CHAPTER 2 - BASIC CONCEPTS RELATED TO FLOWING WATER AND MEASUREMENT
6. Other Examples of Velocity Flow Measurement Devices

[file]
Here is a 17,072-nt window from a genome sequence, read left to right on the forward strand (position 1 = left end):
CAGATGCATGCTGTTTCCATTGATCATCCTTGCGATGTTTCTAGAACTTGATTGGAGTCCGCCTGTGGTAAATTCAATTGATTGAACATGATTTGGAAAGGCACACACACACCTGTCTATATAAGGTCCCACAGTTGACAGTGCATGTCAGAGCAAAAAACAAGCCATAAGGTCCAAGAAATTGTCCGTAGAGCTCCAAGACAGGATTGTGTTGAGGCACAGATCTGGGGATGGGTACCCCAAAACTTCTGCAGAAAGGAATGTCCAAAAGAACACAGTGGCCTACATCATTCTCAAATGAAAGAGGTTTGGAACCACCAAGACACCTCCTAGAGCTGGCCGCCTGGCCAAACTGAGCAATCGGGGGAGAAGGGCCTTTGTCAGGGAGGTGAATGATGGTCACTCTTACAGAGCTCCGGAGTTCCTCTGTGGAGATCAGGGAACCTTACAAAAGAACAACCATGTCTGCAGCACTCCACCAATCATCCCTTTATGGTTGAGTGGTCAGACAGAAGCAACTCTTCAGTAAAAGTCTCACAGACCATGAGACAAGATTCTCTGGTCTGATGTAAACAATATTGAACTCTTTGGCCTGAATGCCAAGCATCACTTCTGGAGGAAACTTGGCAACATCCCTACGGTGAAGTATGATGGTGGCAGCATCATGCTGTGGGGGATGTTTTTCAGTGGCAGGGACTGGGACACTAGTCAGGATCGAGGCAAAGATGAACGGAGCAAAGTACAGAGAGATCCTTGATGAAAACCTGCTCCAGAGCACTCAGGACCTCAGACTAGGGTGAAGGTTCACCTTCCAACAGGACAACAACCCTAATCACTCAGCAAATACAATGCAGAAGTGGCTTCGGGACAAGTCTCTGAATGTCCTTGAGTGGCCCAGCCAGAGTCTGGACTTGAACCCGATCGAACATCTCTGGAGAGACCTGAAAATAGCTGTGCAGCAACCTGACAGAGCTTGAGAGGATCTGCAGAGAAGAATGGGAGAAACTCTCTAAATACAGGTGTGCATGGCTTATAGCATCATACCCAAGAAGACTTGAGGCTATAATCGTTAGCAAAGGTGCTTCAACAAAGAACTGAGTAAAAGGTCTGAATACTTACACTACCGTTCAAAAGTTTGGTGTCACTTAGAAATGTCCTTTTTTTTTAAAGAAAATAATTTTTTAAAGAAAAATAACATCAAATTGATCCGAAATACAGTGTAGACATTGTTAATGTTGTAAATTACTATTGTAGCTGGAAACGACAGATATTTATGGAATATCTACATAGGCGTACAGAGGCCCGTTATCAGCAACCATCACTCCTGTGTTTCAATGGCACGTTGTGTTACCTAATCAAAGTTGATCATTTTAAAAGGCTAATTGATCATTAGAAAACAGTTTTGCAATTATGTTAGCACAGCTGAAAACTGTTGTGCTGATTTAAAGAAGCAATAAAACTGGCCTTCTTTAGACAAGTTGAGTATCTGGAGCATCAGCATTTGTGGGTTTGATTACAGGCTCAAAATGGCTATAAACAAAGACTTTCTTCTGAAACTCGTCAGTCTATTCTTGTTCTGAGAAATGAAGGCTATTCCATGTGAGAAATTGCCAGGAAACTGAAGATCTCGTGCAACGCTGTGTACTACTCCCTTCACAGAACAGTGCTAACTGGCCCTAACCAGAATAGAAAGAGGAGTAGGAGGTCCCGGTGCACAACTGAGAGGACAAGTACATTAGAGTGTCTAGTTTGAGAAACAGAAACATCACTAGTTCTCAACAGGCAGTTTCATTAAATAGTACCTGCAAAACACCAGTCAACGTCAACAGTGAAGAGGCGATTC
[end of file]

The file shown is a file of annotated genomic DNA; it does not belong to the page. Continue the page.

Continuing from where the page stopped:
Measuring devices not previously mentioned are dilution in the concentration of tracers, such as salts and dyes; acoustic or magnetic meters; pitot tubes; rotameters, which are tapered tubes with suspended flow indicators; and many others that are not commonly used. In the dilution method, discharge is calculated by determining the quantity of water necessary to dilute a known quantity of concentrated chemical or dye solution. Chemical analysis or color comparison is used to determine the degree of dilution of the injected or mixed samples. In transit time acoustic meters, the velocity of sound pulses in the direction of flow is compared to the velocity of sound pulses opposite to the direction of flow to determine the mean velocity and, thus, discharge. With Doppler acoustic meters, sound pulses are reflected from moving particles within the water mass, similar to radar. In the magnetic meter, the flowing water acts like a moving electrical conductor passing through a magnetic field to produce a voltage that is proportional to discharge. Pitot tubes relate velocity head, V2/2g, to discharge.